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Technology
The Right Choice

Application programming interfaces, web services and microservices are aiding in customer service and back-office functionality in new ways.
  • Mike de Waal
  • August 2019
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Mike de Waal

By
Mike de Waal

As software becomes more complex, insurers should consider breaking it down into smaller, simpler components that they can gradually develop or deploy. Microservices are an ideal solution for that undertaking.

The digital revolution aims to transform customer service and make back-office processes radically more efficient. But to accomplish those goals, the right technology is needed for the job.

Application programming interfaces (APIs), web services and microservices can all play key roles.

API is the core of online connectivity. As the medium through which multiple applications, devices and data interact, API defines a set of rules and protocols that allow two or more systems to communicate with each other. Every API needs to have documentation specifying the information that gets transferred between systems.

Suppose you are building software that integrates with Facebook to help identify if your customers are breaching a policy term. A Facebook API can access data such as users, comments and posts.

Today's APIs are more flexible and powerful than ever, making them an essential building block.

Web services, too, play a vital role in the digital revolution and act as the software that implements an API.

The software can respond to requests coming from the web and automatically provide responses or services.

Web services can use text formats such as extensible markup language or JavaScript Object Notation, an open standard data exchange format based on a JavaScript syntax subset. They can also use transport channels such as hypertext transfer protocol with proper encryption for data exchange.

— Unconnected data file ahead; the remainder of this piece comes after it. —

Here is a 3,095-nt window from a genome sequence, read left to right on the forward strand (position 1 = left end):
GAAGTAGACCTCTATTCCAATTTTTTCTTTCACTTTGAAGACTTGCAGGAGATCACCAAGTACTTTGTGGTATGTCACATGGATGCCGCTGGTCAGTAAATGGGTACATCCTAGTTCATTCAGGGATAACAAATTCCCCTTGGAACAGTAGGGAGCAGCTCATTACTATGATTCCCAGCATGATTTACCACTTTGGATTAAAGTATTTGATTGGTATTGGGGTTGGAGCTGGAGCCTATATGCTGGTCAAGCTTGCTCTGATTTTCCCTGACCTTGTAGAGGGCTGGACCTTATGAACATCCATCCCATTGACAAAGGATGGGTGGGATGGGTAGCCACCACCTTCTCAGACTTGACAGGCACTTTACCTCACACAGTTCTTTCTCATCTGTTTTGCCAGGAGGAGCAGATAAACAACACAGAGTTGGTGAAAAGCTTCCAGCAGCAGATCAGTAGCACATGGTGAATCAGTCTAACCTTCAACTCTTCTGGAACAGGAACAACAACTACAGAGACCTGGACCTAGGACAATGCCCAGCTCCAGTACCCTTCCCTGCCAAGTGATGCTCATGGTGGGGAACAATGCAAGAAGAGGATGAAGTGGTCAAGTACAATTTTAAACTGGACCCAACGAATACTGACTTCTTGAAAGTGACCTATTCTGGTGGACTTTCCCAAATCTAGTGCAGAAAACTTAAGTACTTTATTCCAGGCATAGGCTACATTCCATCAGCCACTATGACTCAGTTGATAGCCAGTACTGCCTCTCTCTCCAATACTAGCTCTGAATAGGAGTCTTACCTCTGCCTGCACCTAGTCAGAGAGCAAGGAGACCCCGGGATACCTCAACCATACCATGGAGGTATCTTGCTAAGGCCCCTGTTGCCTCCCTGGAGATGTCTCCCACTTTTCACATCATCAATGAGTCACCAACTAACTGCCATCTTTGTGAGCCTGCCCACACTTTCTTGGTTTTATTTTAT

Microservices are responsible for breaking down software into smaller components, rather than having one large software application. Such modularity can make even sophisticated software easy to understand and/or develop. The success of a microservice implementation depends on how loosely coupled the components are. Ideally, each component should be deployed and scaled independently.

Microservices can aid employee benefits providers in automating the process of examining which policyholders paid their premiums and remind those who have failed to complete that task.

Insurers also offering voluntary benefits can use microservices to break down software into two loosely coupled components (one for group insurance and employee benefits and another for worksite and individual voluntary products) so that adding the new functionality will not affect the existing one.

Determining which of the three technologies is best for your project largely depends on your requirements.

Companies that want to delegate some of their software functionality to another party could have their application act as a web service consumer.

An online payment system is a complex system, subject to numerous regulations and security constraints. While an insurer may not be willing to expend the required effort to implement on the process, that functionality could be embedded in the insurer's software to connect and communicate with a third-party online payment system through web services that use a public API.

As software becomes more complex, insurers should consider breaking it down into smaller, simpler components that they can gradually develop or deploy. Microservices are an ideal solution for that undertaking. Software can use both web services and microservices simultaneously.

APIs, web services and microservices all have a vital role to play and can be used as part of the framework for digital transformation.


Best’s Review contributor Mike de Waal is president and founder of Global IQX, a software company serving employee benefits insurers. He can be reached at mike@globaliqx.com.


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